As some may recall, Fun Club Usa, Inc. ("Fun Club") is the Florida corporation that, after being administratively dissolved on August 18, 2010, for failure to file an annual report with the Florida Division of Corporations, suddenly came back to life on August 28, 2012, when Craddock re-filed articles of incorporation for Fun Club and indicated that the filing should have an "effective date" of August 24, 2012. Craddock has also been a active member of and, which began soliciting donations to retain a law firm to "prevent further damage caused by the actions of the SEC". According to a chart on the site, which has since been removed, over 6,000 people made a donation of at least $20. Craddock is also prominent on the Facebook group "Zeek Rewards Affiliates United Against the SEC," which directs users to Zteambiz and circulates frequent updates on the progress of the suit.

The reliability of the updates sent out from the site has been questioned at least once, including a previous article by Ponzitracker that refuted the claim that the Securities and Exchange Commission ("SEC") had confided to an unnamed individual that the case against Zeek was weak. Ponzitracker spoke with an SEC official involved with the case who unequivocally stated that those statements were "inaccurate" and "false."

Another important issue concerns (1) the identity of clients to be represented, and (2) whether those clients were net winners that received more from the scheme than they invested, or net losers that actually suffered a loss on their investment. While victims had been solicited to donate and sign up originally to rectify a "major injustice to all of us affiliates," a September 8th, 2012 update from Zteambiz indicated that legal representation was being sought for the purport of "providing protection against possible crawlback (sic) action by the SEC." Clawback actions are those brought by a receiver against individuals that withdrew more funds from the scheme than they originally invested. Because Zeek is alleged to have operated as a Ponzi scheme, those withdrawals did not constitute true profits, but instead a re-distribution of other investor funds. Clawback actions are frequently used by court-appointed receivers to recover funds for victims, and Zeel receiver Kenneth Bell indicated in so many words that he intended to pursue clawbacks in a recent letter to investors.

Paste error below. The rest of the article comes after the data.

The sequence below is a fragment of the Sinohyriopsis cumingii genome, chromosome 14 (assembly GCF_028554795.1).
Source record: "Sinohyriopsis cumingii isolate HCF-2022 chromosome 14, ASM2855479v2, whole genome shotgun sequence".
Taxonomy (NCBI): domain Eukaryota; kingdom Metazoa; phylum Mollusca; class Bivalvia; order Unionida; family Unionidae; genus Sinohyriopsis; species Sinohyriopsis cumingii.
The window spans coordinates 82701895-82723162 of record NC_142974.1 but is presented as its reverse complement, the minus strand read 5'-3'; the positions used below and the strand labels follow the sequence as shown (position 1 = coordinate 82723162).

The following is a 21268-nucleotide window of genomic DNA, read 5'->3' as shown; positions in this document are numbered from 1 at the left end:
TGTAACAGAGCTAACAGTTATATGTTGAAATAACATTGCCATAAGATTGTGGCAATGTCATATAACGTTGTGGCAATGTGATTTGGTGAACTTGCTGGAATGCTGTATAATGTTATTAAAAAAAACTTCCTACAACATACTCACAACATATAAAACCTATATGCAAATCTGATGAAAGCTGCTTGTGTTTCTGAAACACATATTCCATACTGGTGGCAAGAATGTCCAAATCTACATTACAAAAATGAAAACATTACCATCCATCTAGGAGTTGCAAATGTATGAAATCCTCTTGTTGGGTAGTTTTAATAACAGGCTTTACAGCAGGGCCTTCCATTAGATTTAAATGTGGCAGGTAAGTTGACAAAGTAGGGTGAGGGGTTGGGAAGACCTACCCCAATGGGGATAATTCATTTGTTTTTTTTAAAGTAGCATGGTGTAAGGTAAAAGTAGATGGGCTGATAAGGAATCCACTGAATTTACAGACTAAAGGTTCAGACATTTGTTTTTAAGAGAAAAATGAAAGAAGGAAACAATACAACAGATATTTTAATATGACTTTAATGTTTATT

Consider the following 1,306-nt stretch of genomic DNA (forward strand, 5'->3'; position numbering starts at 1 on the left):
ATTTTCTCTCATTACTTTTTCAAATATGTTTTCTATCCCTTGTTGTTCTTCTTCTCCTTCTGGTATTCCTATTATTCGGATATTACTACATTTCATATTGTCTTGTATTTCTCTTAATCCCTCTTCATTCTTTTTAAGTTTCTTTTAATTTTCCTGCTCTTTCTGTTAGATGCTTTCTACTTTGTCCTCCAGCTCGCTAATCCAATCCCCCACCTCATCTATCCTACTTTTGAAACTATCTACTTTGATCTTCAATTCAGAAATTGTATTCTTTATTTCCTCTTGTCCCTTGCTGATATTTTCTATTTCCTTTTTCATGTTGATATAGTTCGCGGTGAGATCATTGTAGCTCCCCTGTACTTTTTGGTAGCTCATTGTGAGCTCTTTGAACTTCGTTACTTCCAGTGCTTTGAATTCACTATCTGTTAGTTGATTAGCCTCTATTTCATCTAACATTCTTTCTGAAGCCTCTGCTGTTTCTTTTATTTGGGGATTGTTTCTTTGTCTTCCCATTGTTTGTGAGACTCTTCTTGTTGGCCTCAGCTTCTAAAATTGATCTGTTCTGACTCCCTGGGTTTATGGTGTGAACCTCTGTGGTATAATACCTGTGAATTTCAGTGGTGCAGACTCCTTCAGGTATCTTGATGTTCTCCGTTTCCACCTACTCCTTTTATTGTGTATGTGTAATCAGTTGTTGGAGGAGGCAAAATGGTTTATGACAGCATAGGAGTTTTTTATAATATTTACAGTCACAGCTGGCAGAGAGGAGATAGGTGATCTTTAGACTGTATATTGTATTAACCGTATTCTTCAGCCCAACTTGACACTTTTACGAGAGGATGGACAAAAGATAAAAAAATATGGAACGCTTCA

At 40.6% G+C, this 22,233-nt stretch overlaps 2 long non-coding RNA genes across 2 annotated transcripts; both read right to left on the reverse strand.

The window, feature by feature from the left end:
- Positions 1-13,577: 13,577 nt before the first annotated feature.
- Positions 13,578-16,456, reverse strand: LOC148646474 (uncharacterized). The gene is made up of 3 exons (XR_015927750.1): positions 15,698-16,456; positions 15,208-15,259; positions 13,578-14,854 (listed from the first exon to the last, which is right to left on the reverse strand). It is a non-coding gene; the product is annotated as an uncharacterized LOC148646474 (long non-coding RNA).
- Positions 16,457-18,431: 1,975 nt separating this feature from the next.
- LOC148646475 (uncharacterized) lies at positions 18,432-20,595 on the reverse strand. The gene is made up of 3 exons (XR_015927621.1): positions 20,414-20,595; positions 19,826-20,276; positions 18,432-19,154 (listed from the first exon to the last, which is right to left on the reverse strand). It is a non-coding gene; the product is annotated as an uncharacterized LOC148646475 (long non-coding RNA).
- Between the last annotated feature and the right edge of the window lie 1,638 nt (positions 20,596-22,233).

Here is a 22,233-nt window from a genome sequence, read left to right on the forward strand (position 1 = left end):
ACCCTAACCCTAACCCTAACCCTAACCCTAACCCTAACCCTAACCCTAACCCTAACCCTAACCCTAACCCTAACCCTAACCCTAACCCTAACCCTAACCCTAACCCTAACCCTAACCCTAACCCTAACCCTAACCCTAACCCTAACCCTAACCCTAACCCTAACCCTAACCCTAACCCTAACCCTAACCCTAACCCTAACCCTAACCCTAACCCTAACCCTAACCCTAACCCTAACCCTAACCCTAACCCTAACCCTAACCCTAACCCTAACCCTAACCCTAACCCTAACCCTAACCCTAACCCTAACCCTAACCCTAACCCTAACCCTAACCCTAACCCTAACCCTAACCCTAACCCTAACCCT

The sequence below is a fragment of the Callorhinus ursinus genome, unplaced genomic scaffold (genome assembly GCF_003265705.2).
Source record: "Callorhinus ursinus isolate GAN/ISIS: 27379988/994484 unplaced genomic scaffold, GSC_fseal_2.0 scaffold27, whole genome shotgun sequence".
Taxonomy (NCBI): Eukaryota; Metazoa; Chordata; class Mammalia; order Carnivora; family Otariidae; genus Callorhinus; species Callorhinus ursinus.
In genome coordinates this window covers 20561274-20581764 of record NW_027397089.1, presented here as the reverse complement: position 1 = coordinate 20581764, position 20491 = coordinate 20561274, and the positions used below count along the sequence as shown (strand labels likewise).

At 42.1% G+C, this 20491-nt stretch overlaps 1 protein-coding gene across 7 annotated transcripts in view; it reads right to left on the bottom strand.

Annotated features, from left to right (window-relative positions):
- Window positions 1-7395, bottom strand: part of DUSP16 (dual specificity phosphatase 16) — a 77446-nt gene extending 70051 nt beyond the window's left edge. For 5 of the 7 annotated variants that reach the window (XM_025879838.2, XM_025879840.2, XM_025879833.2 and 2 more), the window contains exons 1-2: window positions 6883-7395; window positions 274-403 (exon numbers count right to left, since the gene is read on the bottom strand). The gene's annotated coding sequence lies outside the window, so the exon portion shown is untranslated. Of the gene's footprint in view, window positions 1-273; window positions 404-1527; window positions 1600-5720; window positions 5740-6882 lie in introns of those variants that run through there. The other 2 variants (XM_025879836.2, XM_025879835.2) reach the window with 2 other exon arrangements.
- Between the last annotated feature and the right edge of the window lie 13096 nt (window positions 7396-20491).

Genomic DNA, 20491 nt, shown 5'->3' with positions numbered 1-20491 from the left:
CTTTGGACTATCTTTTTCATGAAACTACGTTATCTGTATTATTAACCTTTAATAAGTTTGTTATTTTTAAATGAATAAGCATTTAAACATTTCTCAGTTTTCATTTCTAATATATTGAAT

This presents an ironic situation if Zteambiz and related entities have been soliciting funds from victims in order to "protect against possible crawlback (sic) action by the SEC," since the funds recovered from clawbacks are used to compensate those victims that did not have the good fortune to make withdrawals from the scheme exceeding their investment. Essentially, those victims who would not be the target of clawback actions would be subsidizing efforts to prevent recovery of additional funds for distribution. Additionally, some have observed the likely conflict of interest involved for an attorney to represent both victims and targets of clawback actions, as each has radically different interests.

While these are scenarios that are months, if not years, away, the likely approval of Mr. Quilling's pro hac vice application sets the process into motion.

The Pro Hac Vice motion is here.

Previous Ponzitracker coverage of ZeekRewards:

Zeek Receiver: Nearly $300 Million Recovered, Clawbacks Likely

ZeekRewards Update: Banks Report Account Balances, Receiver Takes Fight For Cashier's Checks To Court

ZeekRewards Victims: What Happens Next

SEC Shuts Down Zeek Rewards, Alleges It Was $600 Million "Massive Ponzi Scheme" On Verge Of Collapse